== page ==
I really had to bite my tongue yesterday. I mean, really hard. I was on the verge of being rude to a customer, because I'd had enough. And now I'm closing the shop and offering 25% off my already well priced jewellery ... well there was an attitude behind a comment that was a bit hard to take.
It was a very quiet Sunday, and I was just filling in time, pondering my ranges for the new online Bella Moon. Two women (I'm guessing they were mother and daughter) came in, ignored me, looked around the jewellery, before the younger of the two asked to try one of my necklaces. It's a long smoky quartz necklace, with hand made brushed sterling silver donuts and a lovely little dangly thing at the front.
Now, I've already had to price my jewellery almost at wholesale in order to sell anything in this part of town. This particular necklace is $190, and considering it took me about 3 hours to design and make, that's about $40 for the materials (probably less than I've paid) and doesn't account for the time or weight in the hand made silver components. With my sale, it has 25% off, taking the price to $142.50.
"Oh no, I don't want to pay that much," was the response. That was when I had to bite my tongue. I was on the verge of snapping something along the lines of: "well there's plenty of $2 shops in the area, I'm sure you could find something plastic ... or try Savers across the road. That'll be more in line with your budget." But I didn't.
Don't get me wrong, there's nothing at all wrong with not wanting to spend a certain amount of money on what is technically a luxury item (jewellery). But it's a constant theme in this neighbourhood - "ooooh, that's expensive", or "I love these earrings but I probably can't afford your prices." For the record, my semi precious stone and real freshwater pearl beaded earrings generally range from about $45 - $70. More for chandeliers and intricate designs. They're NOT expensive. They'd be considered cheap in other parts of town.
Something I didn't take into account when I opened Bella Moon was its proximity to Savers - a dominating force in Sydney Road op-shopping - along with two other op-shops in the same block. Then there's the multitude of $2 shops in the next block.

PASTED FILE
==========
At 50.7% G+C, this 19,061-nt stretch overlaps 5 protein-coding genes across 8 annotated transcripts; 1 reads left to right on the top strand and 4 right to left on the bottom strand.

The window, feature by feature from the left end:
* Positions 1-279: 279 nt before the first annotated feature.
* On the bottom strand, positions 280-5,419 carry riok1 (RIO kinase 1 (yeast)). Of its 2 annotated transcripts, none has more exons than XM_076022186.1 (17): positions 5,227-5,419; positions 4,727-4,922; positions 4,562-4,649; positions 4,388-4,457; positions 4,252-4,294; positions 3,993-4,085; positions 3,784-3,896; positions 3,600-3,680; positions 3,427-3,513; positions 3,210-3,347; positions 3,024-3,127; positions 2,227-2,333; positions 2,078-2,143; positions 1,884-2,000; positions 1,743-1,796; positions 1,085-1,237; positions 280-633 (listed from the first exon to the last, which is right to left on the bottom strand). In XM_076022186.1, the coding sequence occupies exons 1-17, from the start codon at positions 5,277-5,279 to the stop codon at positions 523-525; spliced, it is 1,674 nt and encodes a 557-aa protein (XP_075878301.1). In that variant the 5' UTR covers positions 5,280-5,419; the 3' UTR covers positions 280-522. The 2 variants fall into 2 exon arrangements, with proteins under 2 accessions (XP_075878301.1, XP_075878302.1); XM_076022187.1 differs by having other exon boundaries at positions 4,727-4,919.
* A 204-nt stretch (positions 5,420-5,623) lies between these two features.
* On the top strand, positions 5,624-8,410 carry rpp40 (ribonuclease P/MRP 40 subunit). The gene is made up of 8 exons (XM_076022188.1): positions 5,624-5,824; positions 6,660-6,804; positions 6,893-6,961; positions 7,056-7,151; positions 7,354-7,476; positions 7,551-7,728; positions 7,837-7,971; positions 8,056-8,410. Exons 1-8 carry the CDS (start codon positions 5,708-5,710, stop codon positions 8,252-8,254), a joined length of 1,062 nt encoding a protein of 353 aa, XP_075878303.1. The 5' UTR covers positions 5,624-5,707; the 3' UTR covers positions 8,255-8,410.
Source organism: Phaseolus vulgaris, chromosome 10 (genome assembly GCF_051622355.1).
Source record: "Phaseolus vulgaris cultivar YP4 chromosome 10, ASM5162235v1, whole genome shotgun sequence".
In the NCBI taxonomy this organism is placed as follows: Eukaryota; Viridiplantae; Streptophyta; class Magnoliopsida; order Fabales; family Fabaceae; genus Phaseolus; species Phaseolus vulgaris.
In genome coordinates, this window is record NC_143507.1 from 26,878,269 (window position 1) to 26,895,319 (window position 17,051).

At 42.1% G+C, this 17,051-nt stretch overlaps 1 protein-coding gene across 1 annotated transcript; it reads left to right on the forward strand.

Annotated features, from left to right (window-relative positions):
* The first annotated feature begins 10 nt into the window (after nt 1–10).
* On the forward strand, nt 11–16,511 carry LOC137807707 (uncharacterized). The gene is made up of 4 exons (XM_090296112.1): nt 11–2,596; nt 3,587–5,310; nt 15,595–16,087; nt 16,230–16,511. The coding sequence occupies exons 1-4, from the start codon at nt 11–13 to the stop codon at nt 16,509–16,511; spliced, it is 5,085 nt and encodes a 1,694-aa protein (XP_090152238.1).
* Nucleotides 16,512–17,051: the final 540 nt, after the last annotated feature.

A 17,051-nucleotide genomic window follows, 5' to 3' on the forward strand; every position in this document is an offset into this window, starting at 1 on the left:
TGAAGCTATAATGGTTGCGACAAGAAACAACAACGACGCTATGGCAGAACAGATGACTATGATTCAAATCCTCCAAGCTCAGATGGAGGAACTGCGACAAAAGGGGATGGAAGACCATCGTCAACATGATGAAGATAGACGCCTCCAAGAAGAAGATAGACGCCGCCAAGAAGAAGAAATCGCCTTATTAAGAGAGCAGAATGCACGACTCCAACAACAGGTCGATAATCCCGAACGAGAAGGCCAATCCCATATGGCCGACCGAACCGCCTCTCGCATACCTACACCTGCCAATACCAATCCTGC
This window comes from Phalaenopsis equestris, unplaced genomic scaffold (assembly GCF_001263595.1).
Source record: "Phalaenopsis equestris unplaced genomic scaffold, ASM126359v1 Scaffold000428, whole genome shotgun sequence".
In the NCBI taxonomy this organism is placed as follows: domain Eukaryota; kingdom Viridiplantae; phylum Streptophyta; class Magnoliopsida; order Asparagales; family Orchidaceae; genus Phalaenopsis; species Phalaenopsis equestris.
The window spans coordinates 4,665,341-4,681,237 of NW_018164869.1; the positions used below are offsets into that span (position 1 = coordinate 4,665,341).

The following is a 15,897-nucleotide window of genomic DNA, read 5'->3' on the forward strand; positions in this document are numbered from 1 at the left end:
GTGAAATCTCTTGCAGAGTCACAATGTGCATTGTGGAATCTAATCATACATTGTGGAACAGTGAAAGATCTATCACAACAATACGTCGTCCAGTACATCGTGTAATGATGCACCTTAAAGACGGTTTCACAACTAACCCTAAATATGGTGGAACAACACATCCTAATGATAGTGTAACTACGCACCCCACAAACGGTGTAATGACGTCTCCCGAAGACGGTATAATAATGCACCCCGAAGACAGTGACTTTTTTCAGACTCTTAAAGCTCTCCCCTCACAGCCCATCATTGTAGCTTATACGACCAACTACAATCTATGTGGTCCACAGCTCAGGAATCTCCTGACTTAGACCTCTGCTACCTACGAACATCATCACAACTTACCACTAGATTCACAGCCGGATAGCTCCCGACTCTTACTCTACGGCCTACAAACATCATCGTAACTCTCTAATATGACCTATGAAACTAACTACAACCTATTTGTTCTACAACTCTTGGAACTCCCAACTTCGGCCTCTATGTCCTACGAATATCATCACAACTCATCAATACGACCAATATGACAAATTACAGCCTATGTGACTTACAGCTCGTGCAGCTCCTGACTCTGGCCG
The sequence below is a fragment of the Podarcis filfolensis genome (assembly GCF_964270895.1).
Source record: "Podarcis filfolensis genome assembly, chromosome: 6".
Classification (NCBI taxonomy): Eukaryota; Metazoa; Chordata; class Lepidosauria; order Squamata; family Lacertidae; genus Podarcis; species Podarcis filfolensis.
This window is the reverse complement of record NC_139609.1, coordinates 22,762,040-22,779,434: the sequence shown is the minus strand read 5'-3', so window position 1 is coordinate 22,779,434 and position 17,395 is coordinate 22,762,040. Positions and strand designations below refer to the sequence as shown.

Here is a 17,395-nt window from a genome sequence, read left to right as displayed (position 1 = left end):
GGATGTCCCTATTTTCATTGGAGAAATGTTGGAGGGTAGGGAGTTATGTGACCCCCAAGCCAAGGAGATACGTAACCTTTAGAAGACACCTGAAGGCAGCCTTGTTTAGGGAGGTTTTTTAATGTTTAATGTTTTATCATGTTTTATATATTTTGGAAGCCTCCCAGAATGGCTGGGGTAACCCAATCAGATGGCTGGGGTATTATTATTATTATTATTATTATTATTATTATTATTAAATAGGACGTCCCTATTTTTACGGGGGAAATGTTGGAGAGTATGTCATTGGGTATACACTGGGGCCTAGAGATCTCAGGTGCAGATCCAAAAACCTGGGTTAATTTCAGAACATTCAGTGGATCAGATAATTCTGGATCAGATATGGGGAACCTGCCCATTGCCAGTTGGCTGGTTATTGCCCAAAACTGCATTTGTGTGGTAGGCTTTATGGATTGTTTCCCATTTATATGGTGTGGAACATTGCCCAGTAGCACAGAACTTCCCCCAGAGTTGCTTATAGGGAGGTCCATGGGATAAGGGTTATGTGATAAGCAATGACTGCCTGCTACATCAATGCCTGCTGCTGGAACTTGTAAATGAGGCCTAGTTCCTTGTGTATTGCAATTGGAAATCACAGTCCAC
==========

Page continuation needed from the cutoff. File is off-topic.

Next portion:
The hype is that Sydney Road is changing, attracting a more stylish and financially stable type of person. I guess it may be, but it's going to take quite a while yet before the strip is ready for a new breed of retailers across the board. And there are some wonderful new boutique-style shops in my part of Sydney Road. I just hope they get the support and custom they deserve to help keep the area growing and moving in a beautiful way.
But as I've mentioned in a previous post: the extended clearways, the lack of any street beautification - trees, flowers, even funky tiled footpath sections (anything green or colourful and attractive would be good), combined with a lack of clearly marked off street parking areas - doesn't attract drivers through Brunswick to stop and shop. Unless it's to go to Savers.
I'm lucky I've been offered the opportunity to move on with my business. I'm entering a new phase of growth and simply can't wait to get the creative juices in action to make and present my new ranges online, to the world, and not be ashamed of charging the prices they're worth.
The shop has been a fabulous experience and even though I have the odd moment of grrrr, I have met some wonderful people and also have some great loyal customers who do appreciate my work. And I thank every one of those people from the bottom of my heart for keeping it real.